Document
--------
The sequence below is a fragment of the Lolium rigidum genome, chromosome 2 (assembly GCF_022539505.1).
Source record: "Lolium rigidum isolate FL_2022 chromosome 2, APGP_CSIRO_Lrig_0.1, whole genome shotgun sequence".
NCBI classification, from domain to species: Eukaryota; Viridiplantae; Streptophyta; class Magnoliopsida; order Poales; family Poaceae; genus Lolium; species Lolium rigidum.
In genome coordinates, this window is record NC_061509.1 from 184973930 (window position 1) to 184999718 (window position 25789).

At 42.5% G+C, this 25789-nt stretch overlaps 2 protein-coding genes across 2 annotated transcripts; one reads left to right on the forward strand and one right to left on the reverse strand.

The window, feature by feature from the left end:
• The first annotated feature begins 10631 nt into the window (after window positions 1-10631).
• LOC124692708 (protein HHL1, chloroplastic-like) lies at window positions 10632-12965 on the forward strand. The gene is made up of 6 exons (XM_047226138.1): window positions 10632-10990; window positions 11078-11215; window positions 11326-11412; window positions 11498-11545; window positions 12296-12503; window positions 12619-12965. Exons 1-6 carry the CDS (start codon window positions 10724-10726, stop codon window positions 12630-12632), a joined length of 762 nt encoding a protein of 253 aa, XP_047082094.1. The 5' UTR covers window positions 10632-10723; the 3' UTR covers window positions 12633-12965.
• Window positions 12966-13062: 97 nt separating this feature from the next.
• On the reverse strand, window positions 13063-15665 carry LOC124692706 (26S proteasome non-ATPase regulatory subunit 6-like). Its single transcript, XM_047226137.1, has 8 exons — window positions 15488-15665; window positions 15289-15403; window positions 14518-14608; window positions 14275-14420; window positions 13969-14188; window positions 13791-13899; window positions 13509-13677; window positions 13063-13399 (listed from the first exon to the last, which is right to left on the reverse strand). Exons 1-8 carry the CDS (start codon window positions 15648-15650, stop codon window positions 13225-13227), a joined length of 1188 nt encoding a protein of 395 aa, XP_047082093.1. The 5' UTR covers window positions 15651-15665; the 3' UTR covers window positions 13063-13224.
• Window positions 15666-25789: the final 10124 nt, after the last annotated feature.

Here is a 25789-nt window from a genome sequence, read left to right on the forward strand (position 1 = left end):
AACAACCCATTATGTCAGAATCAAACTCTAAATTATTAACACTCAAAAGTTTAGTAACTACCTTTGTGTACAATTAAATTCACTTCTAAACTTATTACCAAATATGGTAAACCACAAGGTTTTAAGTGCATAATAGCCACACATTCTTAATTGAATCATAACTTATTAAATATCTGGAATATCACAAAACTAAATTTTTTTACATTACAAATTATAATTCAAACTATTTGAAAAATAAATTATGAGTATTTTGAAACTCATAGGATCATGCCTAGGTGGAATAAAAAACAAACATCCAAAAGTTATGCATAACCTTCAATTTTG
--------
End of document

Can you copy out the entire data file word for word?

The sequence below is a fragment of the Lolium rigidum genome, chromosome 2 (assembly GCF_022539505.1).
Source record: "Lolium rigidum isolate FL_2022 chromosome 2, APGP_CSIRO_Lrig_0.1, whole genome shotgun sequence".
NCBI classification, from domain to species: Eukaryota; Viridiplantae; Streptophyta; class Magnoliopsida; order Poales; family Poaceae; genus Lolium; species Lolium rigidum.
In genome coordinates, this window is record NC_061509.1 from 184973930 (window position 1) to 184999718 (window position 25789).

At 42.5% G+C, this 25789-nt stretch overlaps 2 protein-coding genes across 2 annotated transcripts; one reads left to right on the forward strand and one right to left on the reverse strand.

The window, feature by feature from the left end:
• The first annotated feature begins 10631 nt into the window (after window positions 1-10631).
• LOC124692708 (protein HHL1, chloroplastic-like) lies at window positions 10632-12965 on the forward strand. The gene is made up of 6 exons (XM_047226138.1): window positions 10632-10990; window positions 11078-11215; window positions 11326-11412; window positions 11498-11545; window positions 12296-12503; window positions 12619-12965. Exons 1-6 carry the CDS (start codon window positions 10724-10726, stop codon window positions 12630-12632), a joined length of 762 nt encoding a protein of 253 aa, XP_047082094.1. The 5' UTR covers window positions 10632-10723; the 3' UTR covers window positions 12633-12965.
• Window positions 12966-13062: 97 nt separating this feature from the next.
• On the reverse strand, window positions 13063-15665 carry LOC124692706 (26S proteasome non-ATPase regulatory subunit 6-like). Its single transcript, XM_047226137.1, has 8 exons — window positions 15488-15665; window positions 15289-15403; window positions 14518-14608; window positions 14275-14420; window positions 13969-14188; window positions 13791-13899; window positions 13509-13677; window positions 13063-13399 (listed from the first exon to the last, which is right to left on the reverse strand). Exons 1-8 carry the CDS (start codon window positions 15648-15650, stop codon window positions 13225-13227), a joined length of 1188 nt encoding a protein of 395 aa, XP_047082093.1. The 5' UTR covers window positions 15651-15665; the 3' UTR covers window positions 13063-13224.
• Window positions 15666-25789: the final 10124 nt, after the last annotated feature.

Here is a 25789-nt window from a genome sequence, read left to right on the forward strand (position 1 = left end):
AACAACCCATTATGTCAGAATCAAACTCTAAATTATTAACACTCAAAAGTTTAGTAACTACCTTTGTGTACAATTAAATTCACTTCTAAACTTATTACCAAATATGGTAAACCACAAGGTTTTAAGTGCATAATAGCCACACATTCTTAATTGAATCATAACTTATTAAATATCTGGAATATCACAAAACTAAATTTTTTTACATTACAAATTATAATTCAAACTATTTGAAAAATAAATTATGAGTATTTTGAAACTCATAGGATCATGCCTAGGTGGAATAAAAAACAAACATCCAAAAGTTATGCATAACCTTCAATTTTG